Should We Give Everyone 1 COVID Vaccine Dose Before Some Get Two?
Should vaccination focus on delivering only first shots?
by Causes | 2.4.21
What's the story?
- Despite Pfizer's and Moderna's best efforts, demand for COVID-19 vaccines is far outpacing supplies.
- While both vaccines require two doses for maximum efficiency, some scientists have proposed holding off on the second booster shot until more people have had their initial dose.
Would this work?
- Technically, a one-shot dose of either Pfizer's or Moderna's vaccine isn't approved by the FDA.
- Both companies tested two-shot vaccines to get the highest odds of success: a two-shot product was what the FDA reviewed and ultimately approved.
- It's unknown how protective a single shot of the vaccine would be. In late December, a Moderna spokesperson told The Hill that the company expects that double doses produce the most durable immunity.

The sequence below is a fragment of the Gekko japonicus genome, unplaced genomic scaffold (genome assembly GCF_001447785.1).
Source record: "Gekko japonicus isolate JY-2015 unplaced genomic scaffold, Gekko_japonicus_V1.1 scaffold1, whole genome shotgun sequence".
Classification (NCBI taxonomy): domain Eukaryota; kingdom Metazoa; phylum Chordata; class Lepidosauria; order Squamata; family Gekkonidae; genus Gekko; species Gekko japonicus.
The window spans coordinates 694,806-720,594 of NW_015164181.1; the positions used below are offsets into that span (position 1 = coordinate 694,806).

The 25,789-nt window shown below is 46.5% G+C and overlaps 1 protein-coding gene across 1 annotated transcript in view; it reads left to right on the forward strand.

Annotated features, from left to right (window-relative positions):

- In its application for emergency use authorization in the U.S., Moderna reported a 51% protection rate two weeks after the first shot and 94% two weeks after the first shot.
- Immunologists, however, say that there can be some wiggle room between the 21-day and 28-day intervals prescribed for the Pfizer and Moderna vaccines, respectively.
- At a White House press conference, new CDC head Dr. Rochelle Walensky said:
"We also know that life can get in the way — that some of those doses may be missed. ... In these rare circumstances, the second dose may be given up to six weeks or 42 days after the first."
- The U.K. is already experimenting with stretching out the time between doses. Britain's National Health Service (NHS) is allowing for a 12-week gap between doses for both the Pfizer and Moderna vaccines.
Sound off: Should the U.S. vaccinate everyone with one dose before some people get a second?
(Image Credit: iStockphoto.com / Courtney Hale)
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